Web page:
“MERRY CHRISTMAS!” Religious Freedom Restored to VA Hospitals After Years of Pressure

First Liberty celebrates “180-degree turnaround” after legal battles with VA and military

December 15, 2016

Christmas celebrations for hospitalized veterans will be a little merrier this year—because “Christmas” is now allowed.

The U.S. Department of Veterans Affairs (VA) has issued new guidelines in a recent memo regarding religious expression at its facilities across the nation. The new policy permits religiously-themed cards and gifts, Christmas carols, religiously-themed displays and appropriate greetings that can include “Merry Christmas” and “God bless you.”

Mike Berry, Senior Counsel for First Liberty and Director of its Military Affairs Division, stated,

“This is a 180-degree turnaround from our past dealings with the VA, and we believe we plowed much of the ground to get us here.”

“We are glad to see the VA has revised its policy on religious expression,” Berry added. “After many religious liberty battles with the VA, this is a step in the right direction. Our government should never take away religious freedom, especially from our veterans who sacrificed so much in freedom’s defense.”

Beyond mere Christmas greetings, the VA memo has also given the green light to allow the honoring of lost and fallen soldiers with prayer and Bibles on POW/MIA remembrance tables.


This is indeed a welcome victory, coming after contentious legal struggles and restrictions on religion that seemed cruel to veterans and contrary to the Constitution.

One such example of the VA’s typical treatment of religious expression came in 2013 when even Christmas cards were deemed too offensive for hospitalized veterans.

A group of 51 students from Grace Academy in Prosper, Texas, made Christmas cards for bedridden veterans at the VA hospital in Dallas and had intended to deliver them to their recipients. Rather than accept the act of kindness toward its recovering veterans, the hospital, citing its employee handbook, declined on the mere fact that the cards contained the phrase “Merry Christmas.”

Attorney Hiram Sasser, Director of Litigation for First Liberty, called the act a new low, “even for the Scrooges and Grinches at the VA.” His reaction echoed that of the parents of the Grace Academy students:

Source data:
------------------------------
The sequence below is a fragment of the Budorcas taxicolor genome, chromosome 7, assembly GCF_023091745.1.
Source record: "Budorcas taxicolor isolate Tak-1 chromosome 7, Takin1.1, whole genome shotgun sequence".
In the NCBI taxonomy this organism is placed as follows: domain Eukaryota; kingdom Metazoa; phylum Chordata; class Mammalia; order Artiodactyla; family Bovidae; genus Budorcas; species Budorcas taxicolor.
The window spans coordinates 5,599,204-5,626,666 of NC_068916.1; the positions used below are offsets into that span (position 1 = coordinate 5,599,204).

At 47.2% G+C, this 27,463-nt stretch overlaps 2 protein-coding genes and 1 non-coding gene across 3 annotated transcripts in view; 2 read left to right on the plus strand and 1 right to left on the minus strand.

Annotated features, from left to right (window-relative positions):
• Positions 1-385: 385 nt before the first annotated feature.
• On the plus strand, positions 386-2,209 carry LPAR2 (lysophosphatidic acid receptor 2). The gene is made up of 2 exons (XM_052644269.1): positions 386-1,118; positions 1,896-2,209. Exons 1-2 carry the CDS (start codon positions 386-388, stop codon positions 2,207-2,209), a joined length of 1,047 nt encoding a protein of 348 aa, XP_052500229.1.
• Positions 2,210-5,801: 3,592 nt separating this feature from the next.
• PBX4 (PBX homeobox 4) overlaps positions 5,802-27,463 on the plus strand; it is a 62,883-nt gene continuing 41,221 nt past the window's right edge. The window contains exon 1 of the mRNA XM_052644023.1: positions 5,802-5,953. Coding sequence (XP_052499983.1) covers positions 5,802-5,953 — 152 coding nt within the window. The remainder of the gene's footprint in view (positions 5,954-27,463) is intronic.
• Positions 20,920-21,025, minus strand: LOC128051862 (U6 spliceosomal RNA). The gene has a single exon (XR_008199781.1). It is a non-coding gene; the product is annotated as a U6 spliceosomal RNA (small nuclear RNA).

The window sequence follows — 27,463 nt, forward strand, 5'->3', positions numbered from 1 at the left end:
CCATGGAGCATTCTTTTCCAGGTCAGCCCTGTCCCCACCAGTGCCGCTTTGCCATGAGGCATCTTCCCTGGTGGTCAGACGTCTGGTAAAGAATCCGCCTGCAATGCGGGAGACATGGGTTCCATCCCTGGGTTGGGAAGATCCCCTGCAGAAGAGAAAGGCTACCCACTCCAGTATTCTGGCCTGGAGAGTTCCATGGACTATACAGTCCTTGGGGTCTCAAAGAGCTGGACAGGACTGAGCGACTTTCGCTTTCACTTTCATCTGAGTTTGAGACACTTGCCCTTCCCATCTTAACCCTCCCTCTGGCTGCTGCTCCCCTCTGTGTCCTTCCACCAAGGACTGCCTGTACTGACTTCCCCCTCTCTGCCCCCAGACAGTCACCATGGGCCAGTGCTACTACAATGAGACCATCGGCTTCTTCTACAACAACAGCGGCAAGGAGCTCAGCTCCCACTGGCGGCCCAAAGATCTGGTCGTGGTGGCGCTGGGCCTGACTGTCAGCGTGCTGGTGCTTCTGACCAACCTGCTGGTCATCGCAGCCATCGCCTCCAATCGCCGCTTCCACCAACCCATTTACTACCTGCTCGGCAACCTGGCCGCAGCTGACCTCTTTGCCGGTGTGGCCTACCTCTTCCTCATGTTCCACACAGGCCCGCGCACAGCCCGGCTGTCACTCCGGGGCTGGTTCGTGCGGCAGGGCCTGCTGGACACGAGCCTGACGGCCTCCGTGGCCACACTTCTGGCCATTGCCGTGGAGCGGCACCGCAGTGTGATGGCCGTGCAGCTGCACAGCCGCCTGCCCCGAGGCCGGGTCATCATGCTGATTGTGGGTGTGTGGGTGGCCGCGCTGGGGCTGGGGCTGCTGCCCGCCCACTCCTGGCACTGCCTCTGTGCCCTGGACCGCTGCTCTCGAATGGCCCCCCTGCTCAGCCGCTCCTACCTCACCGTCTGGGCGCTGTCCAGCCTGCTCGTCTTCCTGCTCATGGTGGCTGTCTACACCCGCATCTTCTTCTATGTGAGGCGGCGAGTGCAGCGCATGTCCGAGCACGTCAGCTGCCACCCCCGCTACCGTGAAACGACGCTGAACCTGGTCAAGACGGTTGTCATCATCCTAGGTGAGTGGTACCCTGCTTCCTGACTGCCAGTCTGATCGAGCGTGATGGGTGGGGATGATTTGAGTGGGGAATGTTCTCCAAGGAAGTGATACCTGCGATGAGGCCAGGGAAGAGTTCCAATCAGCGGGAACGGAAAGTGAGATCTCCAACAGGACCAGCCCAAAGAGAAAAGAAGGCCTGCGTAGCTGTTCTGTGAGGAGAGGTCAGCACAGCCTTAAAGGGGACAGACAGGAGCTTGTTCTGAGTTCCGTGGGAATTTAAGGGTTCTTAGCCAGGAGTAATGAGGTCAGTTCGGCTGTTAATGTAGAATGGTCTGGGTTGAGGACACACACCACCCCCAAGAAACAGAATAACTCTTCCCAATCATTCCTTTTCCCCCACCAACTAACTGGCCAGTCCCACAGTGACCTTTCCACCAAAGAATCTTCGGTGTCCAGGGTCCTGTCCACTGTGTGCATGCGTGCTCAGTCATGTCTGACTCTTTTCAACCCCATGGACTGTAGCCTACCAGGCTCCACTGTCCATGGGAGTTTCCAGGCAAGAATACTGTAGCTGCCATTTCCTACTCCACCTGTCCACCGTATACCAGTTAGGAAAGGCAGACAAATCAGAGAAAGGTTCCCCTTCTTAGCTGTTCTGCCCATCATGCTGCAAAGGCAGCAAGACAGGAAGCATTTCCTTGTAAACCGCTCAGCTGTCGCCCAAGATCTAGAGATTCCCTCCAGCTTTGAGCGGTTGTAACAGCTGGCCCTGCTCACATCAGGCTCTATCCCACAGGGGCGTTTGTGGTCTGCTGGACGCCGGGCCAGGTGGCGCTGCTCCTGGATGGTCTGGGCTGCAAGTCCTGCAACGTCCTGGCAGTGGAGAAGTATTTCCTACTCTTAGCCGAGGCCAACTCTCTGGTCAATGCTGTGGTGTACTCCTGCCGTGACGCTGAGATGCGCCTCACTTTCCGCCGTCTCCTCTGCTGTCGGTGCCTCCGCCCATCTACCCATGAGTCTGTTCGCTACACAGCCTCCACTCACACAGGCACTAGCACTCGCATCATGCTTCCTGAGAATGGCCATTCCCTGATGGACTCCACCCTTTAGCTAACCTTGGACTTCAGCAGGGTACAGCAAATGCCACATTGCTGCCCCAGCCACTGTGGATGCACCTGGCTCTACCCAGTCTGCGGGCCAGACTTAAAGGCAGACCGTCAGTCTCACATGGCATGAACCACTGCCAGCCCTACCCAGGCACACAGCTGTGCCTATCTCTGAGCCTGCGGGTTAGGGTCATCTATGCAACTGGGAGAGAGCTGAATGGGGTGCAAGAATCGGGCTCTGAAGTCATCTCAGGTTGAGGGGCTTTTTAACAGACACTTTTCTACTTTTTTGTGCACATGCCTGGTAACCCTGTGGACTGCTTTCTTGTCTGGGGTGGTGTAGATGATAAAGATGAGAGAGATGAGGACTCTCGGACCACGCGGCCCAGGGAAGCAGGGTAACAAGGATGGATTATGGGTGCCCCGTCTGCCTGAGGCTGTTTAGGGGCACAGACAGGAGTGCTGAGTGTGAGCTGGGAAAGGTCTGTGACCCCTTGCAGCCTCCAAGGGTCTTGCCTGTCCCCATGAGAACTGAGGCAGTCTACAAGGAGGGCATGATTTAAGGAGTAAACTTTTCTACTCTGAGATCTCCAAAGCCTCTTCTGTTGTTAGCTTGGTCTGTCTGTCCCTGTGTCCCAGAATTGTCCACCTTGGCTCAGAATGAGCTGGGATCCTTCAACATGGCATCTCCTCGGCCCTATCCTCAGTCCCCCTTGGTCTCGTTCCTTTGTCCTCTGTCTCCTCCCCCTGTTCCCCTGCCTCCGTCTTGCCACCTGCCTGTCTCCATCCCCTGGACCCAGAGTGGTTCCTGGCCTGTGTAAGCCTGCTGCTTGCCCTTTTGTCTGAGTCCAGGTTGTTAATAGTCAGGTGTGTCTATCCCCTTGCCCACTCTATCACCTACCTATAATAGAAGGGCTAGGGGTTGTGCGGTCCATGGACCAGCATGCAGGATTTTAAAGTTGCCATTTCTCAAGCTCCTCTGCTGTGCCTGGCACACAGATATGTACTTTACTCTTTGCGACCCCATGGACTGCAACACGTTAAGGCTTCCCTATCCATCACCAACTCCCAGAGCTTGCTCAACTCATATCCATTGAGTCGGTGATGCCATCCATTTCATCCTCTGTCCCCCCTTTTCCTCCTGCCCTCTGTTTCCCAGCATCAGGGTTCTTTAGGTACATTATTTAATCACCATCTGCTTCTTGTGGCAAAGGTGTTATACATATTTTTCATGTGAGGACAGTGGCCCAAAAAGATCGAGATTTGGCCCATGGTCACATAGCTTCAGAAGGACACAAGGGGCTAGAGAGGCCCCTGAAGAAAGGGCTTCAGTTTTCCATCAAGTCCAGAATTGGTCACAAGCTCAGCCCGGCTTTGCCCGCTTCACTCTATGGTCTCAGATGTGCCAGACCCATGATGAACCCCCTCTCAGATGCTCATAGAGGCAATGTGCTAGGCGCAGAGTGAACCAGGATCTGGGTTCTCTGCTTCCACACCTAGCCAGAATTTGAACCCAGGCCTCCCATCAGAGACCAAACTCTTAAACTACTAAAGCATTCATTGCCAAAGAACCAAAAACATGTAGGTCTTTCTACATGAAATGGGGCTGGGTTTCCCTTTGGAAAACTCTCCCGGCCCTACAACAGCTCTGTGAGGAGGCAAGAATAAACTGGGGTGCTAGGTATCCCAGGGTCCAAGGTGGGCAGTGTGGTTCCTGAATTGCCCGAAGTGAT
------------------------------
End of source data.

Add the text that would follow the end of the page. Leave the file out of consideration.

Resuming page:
“Targeting the benevolent work of little children for censorship is disgusting. Do the Grinches in the administration of the VA really believe our bravest warriors need protection from the heartfelt well wishes of small children saying Merry Christmas? […] does the VA have no shame? Mr. Potter from ‘It’s a Wonderful Life’ wouldn’t even ban little children from wishing our veterans Merry Christmas.”

More than a mere shot across the bow in an ongoing culture war, the VA’s past censorship of anything too religious had gone too far, for too long. As a result of such discrimination, First established its Military Affairs Division, headed by former U.S. Marine Corps attorney Mike Berry, who still serves in the Marine Reserve and has served as an Adjunct Professor of Law at the U.S. Naval Academy.

Unlike any legal team in the country, the Military Affairs Division at First Liberty was designed specifically to combat the attack on religious liberty in the military and retired veterans—giving legal protection to active and retired service personnel. This even includes fighting for veterans memorials targeted by organizations like the ACLU due to traditional religious expression such as crosses.


It’s uncertain what triggered the VA’s turnaround. But the origins may lie, in part, when First Liberty confronted the VA in what became a major federal court showdown in 2011.

The battle commenced on the grounds of the Houston National Cemetery, where Pastor Scott Rainey had been effectively prohibited from referencing “Jesus” in his prayers at a Memorial Day Ceremony in 2011.

First Liberty represented Pastor Rainey and, upon investigation, uncovered multiple additional religious liberty violations taking place. The facts were shocking. Grieving families were even prohibited from burying their loved ones according to their religious beliefs and convictions, including receiving condolences from funeral personnel such as “God bless you.” In addition, the chapel had been shut down.

After a court battle, a federal judge issued a rebuke to the VA, and the cemetery’s policies were reversed. This created a precedent which rippled across the U.S. Department of Veterans Affairs to prevent similar actions in other VA cemeteries.

First Liberty’s advocacy on behalf of service members and veterans is changing the landscape within our nation’s military regarding religious liberty. With your help, we are restoring religious freedom to its rightful place as a revered and central component of our diverse nation and our rich military history.

Now the task is to be vigilant and make sure VA facilities follow the new guidelines. First Liberty encourages the public to notify us of any possible violation.

And for the moment, let us celebrate a most “Merry Christmas” in VA hospitals.

News and Commentary is brought to you by First Liberty’s team of writers and legal experts.

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